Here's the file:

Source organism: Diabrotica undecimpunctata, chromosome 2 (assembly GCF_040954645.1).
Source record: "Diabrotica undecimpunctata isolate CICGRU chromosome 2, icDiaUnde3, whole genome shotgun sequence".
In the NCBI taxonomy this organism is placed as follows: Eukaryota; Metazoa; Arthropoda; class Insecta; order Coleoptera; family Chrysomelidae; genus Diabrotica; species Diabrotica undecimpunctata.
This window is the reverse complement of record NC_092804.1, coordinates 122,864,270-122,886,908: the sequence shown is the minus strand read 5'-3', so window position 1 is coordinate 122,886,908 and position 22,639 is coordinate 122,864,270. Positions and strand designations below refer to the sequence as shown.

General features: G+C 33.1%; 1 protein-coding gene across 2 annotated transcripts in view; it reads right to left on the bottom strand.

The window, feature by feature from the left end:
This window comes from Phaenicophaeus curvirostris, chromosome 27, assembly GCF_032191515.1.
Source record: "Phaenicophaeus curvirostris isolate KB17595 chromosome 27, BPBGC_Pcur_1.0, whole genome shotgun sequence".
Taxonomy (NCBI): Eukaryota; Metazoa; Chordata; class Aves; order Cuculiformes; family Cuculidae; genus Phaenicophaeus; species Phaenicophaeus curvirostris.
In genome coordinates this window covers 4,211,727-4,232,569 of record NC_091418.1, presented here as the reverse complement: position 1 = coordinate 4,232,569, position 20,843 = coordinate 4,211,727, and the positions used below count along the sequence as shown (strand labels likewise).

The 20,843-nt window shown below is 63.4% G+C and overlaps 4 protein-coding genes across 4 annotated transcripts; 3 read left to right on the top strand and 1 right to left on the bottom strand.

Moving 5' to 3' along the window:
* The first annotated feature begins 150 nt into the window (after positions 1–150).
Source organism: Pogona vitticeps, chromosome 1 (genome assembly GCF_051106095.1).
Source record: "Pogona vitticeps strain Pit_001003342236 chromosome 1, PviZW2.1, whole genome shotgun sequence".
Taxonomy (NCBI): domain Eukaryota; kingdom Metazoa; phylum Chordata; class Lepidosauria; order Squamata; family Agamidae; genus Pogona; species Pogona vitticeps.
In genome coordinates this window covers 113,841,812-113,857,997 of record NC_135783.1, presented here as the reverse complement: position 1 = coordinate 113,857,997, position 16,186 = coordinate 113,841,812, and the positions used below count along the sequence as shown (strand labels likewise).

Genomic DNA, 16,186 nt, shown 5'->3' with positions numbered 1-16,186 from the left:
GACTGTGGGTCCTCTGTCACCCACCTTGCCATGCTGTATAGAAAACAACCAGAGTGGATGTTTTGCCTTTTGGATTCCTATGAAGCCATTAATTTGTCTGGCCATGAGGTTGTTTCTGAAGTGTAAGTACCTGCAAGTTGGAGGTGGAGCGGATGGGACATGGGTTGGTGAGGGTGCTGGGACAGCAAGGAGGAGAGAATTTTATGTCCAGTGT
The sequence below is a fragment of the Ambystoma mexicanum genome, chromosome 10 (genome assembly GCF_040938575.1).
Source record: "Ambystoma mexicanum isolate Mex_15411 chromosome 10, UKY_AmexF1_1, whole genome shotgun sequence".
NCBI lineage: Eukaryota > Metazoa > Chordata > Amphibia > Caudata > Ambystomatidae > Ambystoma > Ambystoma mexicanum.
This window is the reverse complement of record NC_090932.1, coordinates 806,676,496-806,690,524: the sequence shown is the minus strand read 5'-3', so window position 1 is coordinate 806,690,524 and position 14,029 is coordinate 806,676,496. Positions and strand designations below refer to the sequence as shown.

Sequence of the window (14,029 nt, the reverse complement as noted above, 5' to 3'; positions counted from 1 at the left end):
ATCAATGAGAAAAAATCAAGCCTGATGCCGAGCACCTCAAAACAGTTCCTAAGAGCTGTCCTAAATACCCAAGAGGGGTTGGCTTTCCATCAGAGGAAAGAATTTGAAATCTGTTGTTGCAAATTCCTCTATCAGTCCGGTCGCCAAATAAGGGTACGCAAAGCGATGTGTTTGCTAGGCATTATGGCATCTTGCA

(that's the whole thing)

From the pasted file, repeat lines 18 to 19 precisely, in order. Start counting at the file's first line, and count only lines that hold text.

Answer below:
Genomic DNA, 16,186 nt, shown 5'->3' with positions numbered 1-16,186 from the left:
GACTGTGGGTCCTCTGTCACCCACCTTGCCATGCTGTATAGAAAACAACCAGAGTGGATGTTTTGCCTTTTGGATTCCTATGAAGCCATTAATTTGTCTGGCCATGAGGTTGTTTCTGAAGTGTAAGTACCTGCAAGTTGGAGGTGGAGCGGATGGGACATGGGTTGGTGAGGGTGCTGGGACAGCAAGGAGGAGAGAATTTTATGTCCAGTGT